And suddenly Simon was standing in the drawing room again. Staring up at Agnes in her white nightgown, hanging from the ceiling with her tongue protruding, her face blackened. Rage consumed him at the memory, rage at the men who’d brought about his wife’s death. Pearson Bartlett, mesmerist. The Guvnor, who’d given Bartlett his orders. And behind them, the unknown man who’d paid to have Agnes slain.

It was the scent of mutton that snapped him back to the Montworths’ dining room, a scent rising from the porcelain serving platter levitating through the air before him. Steered by Amanda Montworth’s vril, the platter bore the roast saddle of mutton down the long dining-room table. Her grey eyes were fixed on the platter, of course, as levitators depended on sight to focus their vril. The eyes of her parents and eleven uneasy guests were also watchful as the dish approached the epergne, the massive candelabra at the table’s center. Simon knew he wasn’t the only guest imagining what a shower of spilled gravy would do to their formal black waistcoats, jackets and white gloves, or the women’s elegant dresses.

The platter clinked against the epergne and shuddered for a moment, but Amanda, brow furrowed, regained her mental grip. The platter ceased quivering, backed away and settled into the hands of one of the footmen, to be served a la russe, around the table. Amanda gasped slightly as she released control.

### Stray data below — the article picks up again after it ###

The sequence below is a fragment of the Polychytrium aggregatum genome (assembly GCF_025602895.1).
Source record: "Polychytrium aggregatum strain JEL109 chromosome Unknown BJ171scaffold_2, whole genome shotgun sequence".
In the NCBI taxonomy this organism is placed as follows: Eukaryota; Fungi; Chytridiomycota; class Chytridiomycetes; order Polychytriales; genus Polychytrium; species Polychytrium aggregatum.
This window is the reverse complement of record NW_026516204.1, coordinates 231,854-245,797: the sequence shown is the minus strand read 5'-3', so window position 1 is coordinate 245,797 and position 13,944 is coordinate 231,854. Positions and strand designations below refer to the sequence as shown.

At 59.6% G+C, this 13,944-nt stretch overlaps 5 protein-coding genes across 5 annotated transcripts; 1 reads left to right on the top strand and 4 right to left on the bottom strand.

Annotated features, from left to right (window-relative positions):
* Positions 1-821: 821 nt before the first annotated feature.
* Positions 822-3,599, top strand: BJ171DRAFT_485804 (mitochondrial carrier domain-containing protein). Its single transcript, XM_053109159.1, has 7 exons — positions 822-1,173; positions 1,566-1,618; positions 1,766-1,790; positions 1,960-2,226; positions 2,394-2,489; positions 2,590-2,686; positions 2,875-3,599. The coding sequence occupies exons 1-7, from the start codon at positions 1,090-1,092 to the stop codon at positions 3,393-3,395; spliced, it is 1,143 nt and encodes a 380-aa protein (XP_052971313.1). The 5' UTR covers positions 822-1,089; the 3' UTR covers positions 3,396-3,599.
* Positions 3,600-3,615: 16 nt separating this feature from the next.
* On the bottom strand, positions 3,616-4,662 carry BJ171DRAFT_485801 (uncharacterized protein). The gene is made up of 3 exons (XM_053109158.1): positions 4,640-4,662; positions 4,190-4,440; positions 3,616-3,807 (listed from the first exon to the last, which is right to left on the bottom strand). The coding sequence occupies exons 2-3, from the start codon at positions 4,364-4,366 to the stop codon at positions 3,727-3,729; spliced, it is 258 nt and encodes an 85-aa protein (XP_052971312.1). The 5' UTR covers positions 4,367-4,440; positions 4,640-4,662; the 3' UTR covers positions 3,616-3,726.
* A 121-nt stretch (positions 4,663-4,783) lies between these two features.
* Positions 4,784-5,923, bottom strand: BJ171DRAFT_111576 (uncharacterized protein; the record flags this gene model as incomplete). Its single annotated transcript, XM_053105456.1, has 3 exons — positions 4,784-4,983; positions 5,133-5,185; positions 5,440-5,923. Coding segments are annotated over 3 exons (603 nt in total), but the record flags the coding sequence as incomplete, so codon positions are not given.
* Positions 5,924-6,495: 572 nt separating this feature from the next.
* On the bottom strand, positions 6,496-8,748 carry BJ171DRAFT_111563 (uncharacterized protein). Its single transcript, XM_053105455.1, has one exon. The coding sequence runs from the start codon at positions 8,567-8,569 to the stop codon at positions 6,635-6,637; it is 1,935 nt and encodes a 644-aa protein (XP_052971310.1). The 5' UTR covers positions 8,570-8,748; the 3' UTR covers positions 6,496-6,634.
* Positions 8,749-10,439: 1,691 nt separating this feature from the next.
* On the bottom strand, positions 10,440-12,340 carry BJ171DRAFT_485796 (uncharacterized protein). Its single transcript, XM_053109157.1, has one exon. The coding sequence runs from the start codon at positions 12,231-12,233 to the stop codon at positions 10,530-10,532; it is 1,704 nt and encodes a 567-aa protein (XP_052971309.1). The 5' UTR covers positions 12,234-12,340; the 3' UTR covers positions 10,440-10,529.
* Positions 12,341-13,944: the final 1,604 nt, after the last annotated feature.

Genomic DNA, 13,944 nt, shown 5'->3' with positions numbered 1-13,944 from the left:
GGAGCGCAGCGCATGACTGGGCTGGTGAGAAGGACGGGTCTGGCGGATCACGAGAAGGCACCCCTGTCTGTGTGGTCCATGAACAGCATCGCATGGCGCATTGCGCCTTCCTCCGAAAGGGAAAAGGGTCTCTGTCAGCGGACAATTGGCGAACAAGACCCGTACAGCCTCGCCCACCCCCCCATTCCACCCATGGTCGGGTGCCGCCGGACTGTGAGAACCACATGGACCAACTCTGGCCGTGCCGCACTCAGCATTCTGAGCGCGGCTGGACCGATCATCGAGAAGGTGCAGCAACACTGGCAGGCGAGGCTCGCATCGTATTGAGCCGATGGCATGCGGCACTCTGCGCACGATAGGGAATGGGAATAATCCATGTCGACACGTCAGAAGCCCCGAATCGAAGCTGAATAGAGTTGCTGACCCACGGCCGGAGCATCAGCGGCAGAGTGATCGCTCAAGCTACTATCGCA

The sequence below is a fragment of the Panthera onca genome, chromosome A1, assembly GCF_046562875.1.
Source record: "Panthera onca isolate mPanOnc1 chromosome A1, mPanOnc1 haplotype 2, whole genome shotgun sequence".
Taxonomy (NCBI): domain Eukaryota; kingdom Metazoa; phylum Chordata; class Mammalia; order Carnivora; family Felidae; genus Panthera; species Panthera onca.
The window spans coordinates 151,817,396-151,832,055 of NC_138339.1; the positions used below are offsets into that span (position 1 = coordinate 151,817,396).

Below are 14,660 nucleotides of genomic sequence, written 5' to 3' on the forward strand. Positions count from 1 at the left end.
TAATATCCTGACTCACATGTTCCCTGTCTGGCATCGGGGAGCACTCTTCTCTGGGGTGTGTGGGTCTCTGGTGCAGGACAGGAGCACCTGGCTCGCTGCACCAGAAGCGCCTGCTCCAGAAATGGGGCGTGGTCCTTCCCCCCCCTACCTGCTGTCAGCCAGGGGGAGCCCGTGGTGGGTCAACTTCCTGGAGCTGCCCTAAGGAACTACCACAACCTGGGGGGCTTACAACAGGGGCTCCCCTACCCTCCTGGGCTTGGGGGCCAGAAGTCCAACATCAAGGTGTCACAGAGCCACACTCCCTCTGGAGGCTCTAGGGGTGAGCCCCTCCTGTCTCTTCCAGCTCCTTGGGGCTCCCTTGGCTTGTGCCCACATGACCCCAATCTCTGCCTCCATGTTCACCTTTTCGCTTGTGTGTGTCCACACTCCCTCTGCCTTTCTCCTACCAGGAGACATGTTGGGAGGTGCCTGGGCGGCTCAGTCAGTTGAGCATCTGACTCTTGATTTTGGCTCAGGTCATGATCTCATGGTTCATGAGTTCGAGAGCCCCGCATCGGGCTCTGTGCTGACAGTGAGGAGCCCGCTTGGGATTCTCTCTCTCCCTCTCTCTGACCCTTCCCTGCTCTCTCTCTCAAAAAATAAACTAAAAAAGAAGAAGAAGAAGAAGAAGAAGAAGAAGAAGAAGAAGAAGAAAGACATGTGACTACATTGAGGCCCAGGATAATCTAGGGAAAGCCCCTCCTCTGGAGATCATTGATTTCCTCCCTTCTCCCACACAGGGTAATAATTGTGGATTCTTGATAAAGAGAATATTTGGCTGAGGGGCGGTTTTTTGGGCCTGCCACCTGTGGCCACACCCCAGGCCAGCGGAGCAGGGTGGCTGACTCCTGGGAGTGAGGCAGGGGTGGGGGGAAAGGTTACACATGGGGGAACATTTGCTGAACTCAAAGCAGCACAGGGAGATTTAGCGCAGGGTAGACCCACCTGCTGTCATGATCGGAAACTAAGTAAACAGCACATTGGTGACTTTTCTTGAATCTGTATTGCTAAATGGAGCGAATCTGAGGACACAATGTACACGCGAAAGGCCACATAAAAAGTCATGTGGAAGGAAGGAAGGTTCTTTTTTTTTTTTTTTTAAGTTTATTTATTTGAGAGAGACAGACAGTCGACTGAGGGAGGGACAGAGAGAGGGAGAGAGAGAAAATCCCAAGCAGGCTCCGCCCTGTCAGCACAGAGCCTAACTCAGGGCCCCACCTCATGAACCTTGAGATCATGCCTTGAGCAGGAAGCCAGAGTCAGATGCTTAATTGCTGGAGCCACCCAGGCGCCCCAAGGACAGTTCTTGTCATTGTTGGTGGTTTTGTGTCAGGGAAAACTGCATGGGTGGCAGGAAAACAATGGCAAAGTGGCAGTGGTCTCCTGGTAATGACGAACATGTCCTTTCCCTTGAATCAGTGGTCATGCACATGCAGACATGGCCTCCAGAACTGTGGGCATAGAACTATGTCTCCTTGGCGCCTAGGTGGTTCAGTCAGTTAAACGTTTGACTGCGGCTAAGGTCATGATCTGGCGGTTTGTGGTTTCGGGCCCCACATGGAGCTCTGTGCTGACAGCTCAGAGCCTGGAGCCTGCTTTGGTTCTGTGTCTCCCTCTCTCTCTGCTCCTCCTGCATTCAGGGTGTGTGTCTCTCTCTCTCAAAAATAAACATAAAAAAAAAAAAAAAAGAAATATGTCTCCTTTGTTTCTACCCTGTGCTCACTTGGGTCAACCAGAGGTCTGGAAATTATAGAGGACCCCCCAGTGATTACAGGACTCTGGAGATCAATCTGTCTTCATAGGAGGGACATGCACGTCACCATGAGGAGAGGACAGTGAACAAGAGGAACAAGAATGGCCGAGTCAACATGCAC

“There, isn’t that remarkable, Sir Simon?” Buxom Mrs. Montworth flashed a smile at Simon, the wealthiest of her guests. “I don’t know anyone with the strength of mind my Amanda has, do you? Well, not anyone who is anyone, shall we say?”

“Mother, please,” Amanda said. “This is embarrassing.”

“No, you did quite well.” Simon smiled politely, forbearing to point out that for all the money John Montworth’s ironworks brought in, in London society the Montworths were emphatically not anyone. Amanda performing a servant’s duties only confirmed that, as the poor girl undoubtedly knew. “A strong mind is—an asset to the Empire.”

“When the turtle soup comes out, Amanda,” Mrs. Montworth went on, “I think you should levitate—”

“Oh, no, my dear Mrs. Montworth,” Simon said quickly, remembering soup spurting from a shattered tureen at another dinner he’d attended. Besides, Amanda had been embarrassed enough. “A girl as lovely and delicate as Amanda, no matter how strong her vril, should be careful not to overexert herself.” As Mrs. Montworth simpered and nodded, Amanda, who looked as delicate as one of her father’s foundry workers, smiled her thanks at Simon.

“That’s enough entertainment for this evening,” John Montworth said in his north-country accent. “Carmody?” Carmody, the butler, gestured for the footmen to resume their duties; it was a faux pas for Montworth to address a servant during dinner, but the past few minutes had utterly nonplussed the staff.

Simon considered Amanda sensible and good-hearted. It wasn’t her fault her vril manifested as a crude, physical ability, nor that her mother was as blind to the social graces as some men to colors. Fortunately, with several months before the start of the Season, the guests had few people they could gossip with—and there’d be much better gossip by January, when the Montworths presented Amanda at court.